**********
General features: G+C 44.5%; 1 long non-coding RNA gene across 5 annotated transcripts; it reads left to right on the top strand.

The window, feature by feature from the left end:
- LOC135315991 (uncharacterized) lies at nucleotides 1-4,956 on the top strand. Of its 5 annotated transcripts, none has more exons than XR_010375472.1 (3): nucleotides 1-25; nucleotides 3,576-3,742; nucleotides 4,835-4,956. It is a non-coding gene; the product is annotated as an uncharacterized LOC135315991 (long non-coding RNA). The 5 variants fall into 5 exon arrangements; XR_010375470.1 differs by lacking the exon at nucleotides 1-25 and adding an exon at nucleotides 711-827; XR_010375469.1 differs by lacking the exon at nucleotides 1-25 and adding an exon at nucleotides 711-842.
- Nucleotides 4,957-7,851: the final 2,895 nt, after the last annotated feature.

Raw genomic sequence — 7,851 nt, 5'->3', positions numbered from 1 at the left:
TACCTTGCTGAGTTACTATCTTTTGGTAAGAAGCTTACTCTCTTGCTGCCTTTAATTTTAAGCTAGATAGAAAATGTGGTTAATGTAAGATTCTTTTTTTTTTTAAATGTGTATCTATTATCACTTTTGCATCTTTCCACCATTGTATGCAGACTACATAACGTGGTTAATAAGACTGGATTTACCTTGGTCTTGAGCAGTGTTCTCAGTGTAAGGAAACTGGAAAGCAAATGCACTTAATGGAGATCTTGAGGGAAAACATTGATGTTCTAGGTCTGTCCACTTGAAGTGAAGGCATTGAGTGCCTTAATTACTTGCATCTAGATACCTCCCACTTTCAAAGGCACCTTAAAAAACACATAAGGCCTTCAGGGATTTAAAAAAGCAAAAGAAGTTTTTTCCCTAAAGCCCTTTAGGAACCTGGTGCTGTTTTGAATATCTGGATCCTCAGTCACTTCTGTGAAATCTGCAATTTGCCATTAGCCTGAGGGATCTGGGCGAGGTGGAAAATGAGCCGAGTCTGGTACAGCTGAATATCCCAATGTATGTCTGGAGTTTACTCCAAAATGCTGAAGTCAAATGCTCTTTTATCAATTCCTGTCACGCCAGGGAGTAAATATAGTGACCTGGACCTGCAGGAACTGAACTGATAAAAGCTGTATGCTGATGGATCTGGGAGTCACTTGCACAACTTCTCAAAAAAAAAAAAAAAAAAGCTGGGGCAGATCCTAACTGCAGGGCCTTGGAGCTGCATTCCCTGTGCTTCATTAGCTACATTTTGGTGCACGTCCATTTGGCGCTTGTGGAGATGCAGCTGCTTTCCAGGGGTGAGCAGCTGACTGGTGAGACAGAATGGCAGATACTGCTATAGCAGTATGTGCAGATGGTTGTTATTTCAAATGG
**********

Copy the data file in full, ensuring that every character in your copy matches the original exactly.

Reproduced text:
General features: G+C 44.5%; 1 long non-coding RNA gene across 5 annotated transcripts; it reads left to right on the top strand.

The window, feature by feature from the left end:
- LOC135315991 (uncharacterized) lies at nucleotides 1-4,956 on the top strand. Of its 5 annotated transcripts, none has more exons than XR_010375472.1 (3): nucleotides 1-25; nucleotides 3,576-3,742; nucleotides 4,835-4,956. It is a non-coding gene; the product is annotated as an uncharacterized LOC135315991 (long non-coding RNA). The 5 variants fall into 5 exon arrangements; XR_010375470.1 differs by lacking the exon at nucleotides 1-25 and adding an exon at nucleotides 711-827; XR_010375469.1 differs by lacking the exon at nucleotides 1-25 and adding an exon at nucleotides 711-842.
- Nucleotides 4,957-7,851: the final 2,895 nt, after the last annotated feature.

Raw genomic sequence — 7,851 nt, 5'->3', positions numbered from 1 at the left:
TACCTTGCTGAGTTACTATCTTTTGGTAAGAAGCTTACTCTCTTGCTGCCTTTAATTTTAAGCTAGATAGAAAATGTGGTTAATGTAAGATTCTTTTTTTTTTTAAATGTGTATCTATTATCACTTTTGCATCTTTCCACCATTGTATGCAGACTACATAACGTGGTTAATAAGACTGGATTTACCTTGGTCTTGAGCAGTGTTCTCAGTGTAAGGAAACTGGAAAGCAAATGCACTTAATGGAGATCTTGAGGGAAAACATTGATGTTCTAGGTCTGTCCACTTGAAGTGAAGGCATTGAGTGCCTTAATTACTTGCATCTAGATACCTCCCACTTTCAAAGGCACCTTAAAAAACACATAAGGCCTTCAGGGATTTAAAAAAGCAAAAGAAGTTTTTTCCCTAAAGCCCTTTAGGAACCTGGTGCTGTTTTGAATATCTGGATCCTCAGTCACTTCTGTGAAATCTGCAATTTGCCATTAGCCTGAGGGATCTGGGCGAGGTGGAAAATGAGCCGAGTCTGGTACAGCTGAATATCCCAATGTATGTCTGGAGTTTACTCCAAAATGCTGAAGTCAAATGCTCTTTTATCAATTCCTGTCACGCCAGGGAGTAAATATAGTGACCTGGACCTGCAGGAACTGAACTGATAAAAGCTGTATGCTGATGGATCTGGGAGTCACTTGCACAACTTCTCAAAAAAAAAAAAAAAAAAGCTGGGGCAGATCCTAACTGCAGGGCCTTGGAGCTGCATTCCCTGTGCTTCATTAGCTACATTTTGGTGCACGTCCATTTGGCGCTTGTGGAGATGCAGCTGCTTTCCAGGGGTGAGCAGCTGACTGGTGAGACAGAATGGCAGATACTGCTATAGCAGTATGTGCAGATGGTTGTTATTTCAAATGG